Colin Evans Garden Tips
Everything's coming up roses this summer, says Colin, reminding us that August rain can be great for the garden. Plus tips on turf, and how to turn your borders into a mass of pink starry flowers with plant of the week.
With sultry wet weather lately its easy to forget that these are great growing conditions.
Last week I said that getting into the garden to get on with the jobs of the season was difficult because everywhere was waterlogged, well, the soil must be quite dry below the surface, at least it is in my garden, because no sooner does the lawn become very wet, it dries out in no time.
Keep your Buddleia in bud
I have to say, though, I am envious of the continental weather at the moment since the sun has been shining non stop for weeks now. Still the likes of Spain and Cyprus are looking at parched dry earth and not the lush green conditions we are enjoying.
The positive side to all this funny weather is that the flowers on the summer shrubs, especially buddleia and roses are looking their very best. There are great cascades of colour and masses of green growth where they have been well watered by the constant rain.
The lawns looks especially healthy so don't forget to feed them as liquid feed applied now will help to keep the grass green once the autumn sets in and we get shorter cooler days, so make the effort and you won't regret it come October.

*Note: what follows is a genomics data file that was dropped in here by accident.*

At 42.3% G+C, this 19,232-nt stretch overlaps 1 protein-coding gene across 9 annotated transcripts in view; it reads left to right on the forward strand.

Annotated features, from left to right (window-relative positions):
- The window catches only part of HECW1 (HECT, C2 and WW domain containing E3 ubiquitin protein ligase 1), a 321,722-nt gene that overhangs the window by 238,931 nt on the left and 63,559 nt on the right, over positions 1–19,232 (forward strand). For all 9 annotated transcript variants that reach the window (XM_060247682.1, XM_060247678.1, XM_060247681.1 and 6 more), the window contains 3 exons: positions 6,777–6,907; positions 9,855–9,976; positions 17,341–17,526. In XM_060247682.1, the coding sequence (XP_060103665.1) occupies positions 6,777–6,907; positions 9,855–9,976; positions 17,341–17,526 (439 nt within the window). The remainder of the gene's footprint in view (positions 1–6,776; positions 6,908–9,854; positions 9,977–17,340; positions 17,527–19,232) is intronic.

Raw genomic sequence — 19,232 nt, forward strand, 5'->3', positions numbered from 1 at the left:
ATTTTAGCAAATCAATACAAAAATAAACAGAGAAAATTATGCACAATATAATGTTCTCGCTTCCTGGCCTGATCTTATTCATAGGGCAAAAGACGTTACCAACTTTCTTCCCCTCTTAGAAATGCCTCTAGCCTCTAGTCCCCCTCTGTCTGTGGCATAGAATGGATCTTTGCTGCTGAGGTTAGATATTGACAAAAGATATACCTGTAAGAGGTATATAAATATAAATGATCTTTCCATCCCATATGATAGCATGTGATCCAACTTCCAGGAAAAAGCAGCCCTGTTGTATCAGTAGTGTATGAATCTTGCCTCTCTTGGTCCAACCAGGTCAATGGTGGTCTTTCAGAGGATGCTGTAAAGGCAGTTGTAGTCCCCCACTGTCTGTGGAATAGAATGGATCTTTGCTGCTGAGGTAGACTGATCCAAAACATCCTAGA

Colin's already been on the mower
Those of you wanting a new lawn should wait a while if turf is to be used as this will curl up and die if laid now. Even with the rain you still need to apply water to keep the new turf quenched.
The best time to grow a lawn from seed is September so now is the time to prepare the ground by applying a liquid weedkiller containing Glyphosphate over the weeds where the new lawn will be sited.
The weeds will be killed off right through to the roots and will not grow up through the newly sown lawn so wait if you can before getting your new lawn project underway.
SEDUM 'Matrona' has leaves plump and smooth because they are just full of moisture and the blooms are great gatherings of tiny pink, star shaped flowers.
The great feature of this variety is that it is less likely to collapse under the weight of its flower heads than other varieties. Planted in pathways or patios and in scree, sinks and rock gardens, this hardy border plant will flourish if given shade from direct sunshine.
1: Feed strawberry plants with high potash. A liquid feed is best and you can use tomato or rose feed as this does the job just as well. Pin down the runners which are growing from the mature crowns and save them for next years plants. Once the new crowns are established pot into bigger pots ready for planting out next year or simply plant them straight into the open ground or containers.
2: Prune back all flowered summer shrubs that are at the end of their flowering period. About a third back to a healthy shoot or dormant bud is a good rule of thumb. Take the opportunity to give some feed and apply a mulch at the base to protect from strong sunlight and winter frosts.
3: Deadhead rhododendrons now and be careful not to remove the little green shoot just below the old flower cluster as this is the flower shoot for next year. Once dead headed, apply an azalea feed and make sure the roots are well protected as they need to be kept from drying out.
last updated: 07/08/2009 at 18:14
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